Brandy Alexander Pie

The serious holidays have passed, and you’ve (mostly) recovered from the festivities. Perhaps you’ve placed yourself “on the wagon” temporarily to give your liver a chance to regain its sensibilities. Or maybe you’ve decided that you need to cut out either the desserts or the drinks to reduce your total caloric intake to get back to your pre-holiday physique. It’s also possible that you like chocolate and booze and you’re just trying to figure out a socially acceptable means of consuming them all in one go. Brandy Alexander Pie, with its chocolate cookie crust—and brandy—and the creamy chocolate pudding and whipped cream filling—with brandy and chocolate liqueur—fulfills all those requirements, at least on casual glance.

We’re not baking this pie, so all the alcohol, and its resultant effects, will be part of the finished product. We don’t recommend serving this pie to minors, but when you calculate the total alcohol in each slice (⅓ cup of brandy and ¼ cup chocolate liqueur divided by 8 slices of pie) you end up with about half an ounce of chocolate liqueur at 17% ABV and about ⅔ ounce of brandy at 40% ABV; it’s not a significant amount of alcohol. It’s also mixed with pudding, whipped cream and chocolate wafers. What will probably turn off non-drinkers is the alcohol flavor in the crust.

The crust itself is just crushed chocolate wafer cookies, not Oreos or any other chocolate sandwich cookie, butter and brandy. Nabisco’s Famous Chocolate Wafers are used in this recipe, either crushed in a bag with a rolling pin, or processed in a food processor, until they are fine crumbs. We don’t use sandwich cookies because they also contain a buttercream filling which we don’t want. Pressing the crumb crust evenly up the sides and across the bottom of the pie plate may take a bit of practice. If you find the mixture is sticking to your hands, try using a rubber scraper to press with the crumbs in the pie plate.

The filling is a mixture of vanilla and chocolate instant pudding mixes, the remaining alcohol and whipped cream. We’ll be using less milk than the pudding directions call for, so premade pudding isn’t an option for this pie. We also won’t be heating or cooking this pudding, so instant mixes are required. Because we’re using fresh whipped cream, this pie will start to weep a couple days after it’s put together, so plan to serve the entire pie on the day you make it. Since it only takes about 20 minutes to make and needs an hour or two in the fridge to completely set up, this dessert can be easily made early in the day you want to serve it.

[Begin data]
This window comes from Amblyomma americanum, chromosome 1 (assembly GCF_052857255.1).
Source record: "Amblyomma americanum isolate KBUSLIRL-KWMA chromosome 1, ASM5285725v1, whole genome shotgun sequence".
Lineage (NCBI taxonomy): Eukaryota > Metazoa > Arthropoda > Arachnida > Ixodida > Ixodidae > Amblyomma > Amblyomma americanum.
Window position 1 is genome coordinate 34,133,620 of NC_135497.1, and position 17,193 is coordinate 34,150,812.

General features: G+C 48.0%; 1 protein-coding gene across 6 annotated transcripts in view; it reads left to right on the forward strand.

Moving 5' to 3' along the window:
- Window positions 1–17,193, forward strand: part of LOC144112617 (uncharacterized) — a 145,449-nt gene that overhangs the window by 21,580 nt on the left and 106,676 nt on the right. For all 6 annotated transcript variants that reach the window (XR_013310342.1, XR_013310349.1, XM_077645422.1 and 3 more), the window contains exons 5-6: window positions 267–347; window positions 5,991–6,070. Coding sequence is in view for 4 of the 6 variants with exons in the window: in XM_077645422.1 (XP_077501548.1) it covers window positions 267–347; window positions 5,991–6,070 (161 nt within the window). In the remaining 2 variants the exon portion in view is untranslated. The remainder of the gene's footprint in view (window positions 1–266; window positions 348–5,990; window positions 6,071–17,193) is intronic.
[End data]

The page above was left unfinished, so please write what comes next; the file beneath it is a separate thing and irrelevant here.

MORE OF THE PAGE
If you haven’t sworn off the “demon alcohol” completely, or are looking to ease yourself back into the imbibing saddle, this delicious, chocolately and slightly alcoholic dessert is the perfect choice.

Brandy Alexander Pie

The Crust

Either place the wafers in a bag and roll them with a rolling pin until they are finely crushed, or process them in a food processor until they are fine crumbs. Measure out ⅓ cup of brandy and pour 3 tablespoons of that ⅓ cup into another measuring cup. Reserve the rest of the brandy for the filling. Combine the crumbs, butter and brandy in a bowl and mix until they are combined. Press the crumb mixture evenly in the bottom and up the sides of a 9-inch pie plate. Set aside.

The Filling

Combine the pudding mixes in a large mixing bowl. Add the milk, remaining brandy and chocolate liqueur to the mixes and whisk until the mixture begins to thicken, about 4 minutes. Place the bowl, whisk and all, in the fridge. Whip the 1 cup of heavy cream with a mixer until medium peaks form. Gently fold the whipped cream into the pudding mixture using either the whisk or a rubber scraper. Spoon the pudding mixture into the shell smoothing the filling using the scraper. Cover lightly and refrigerate for at least an hour before serving. Garnish with whipped cream if desired.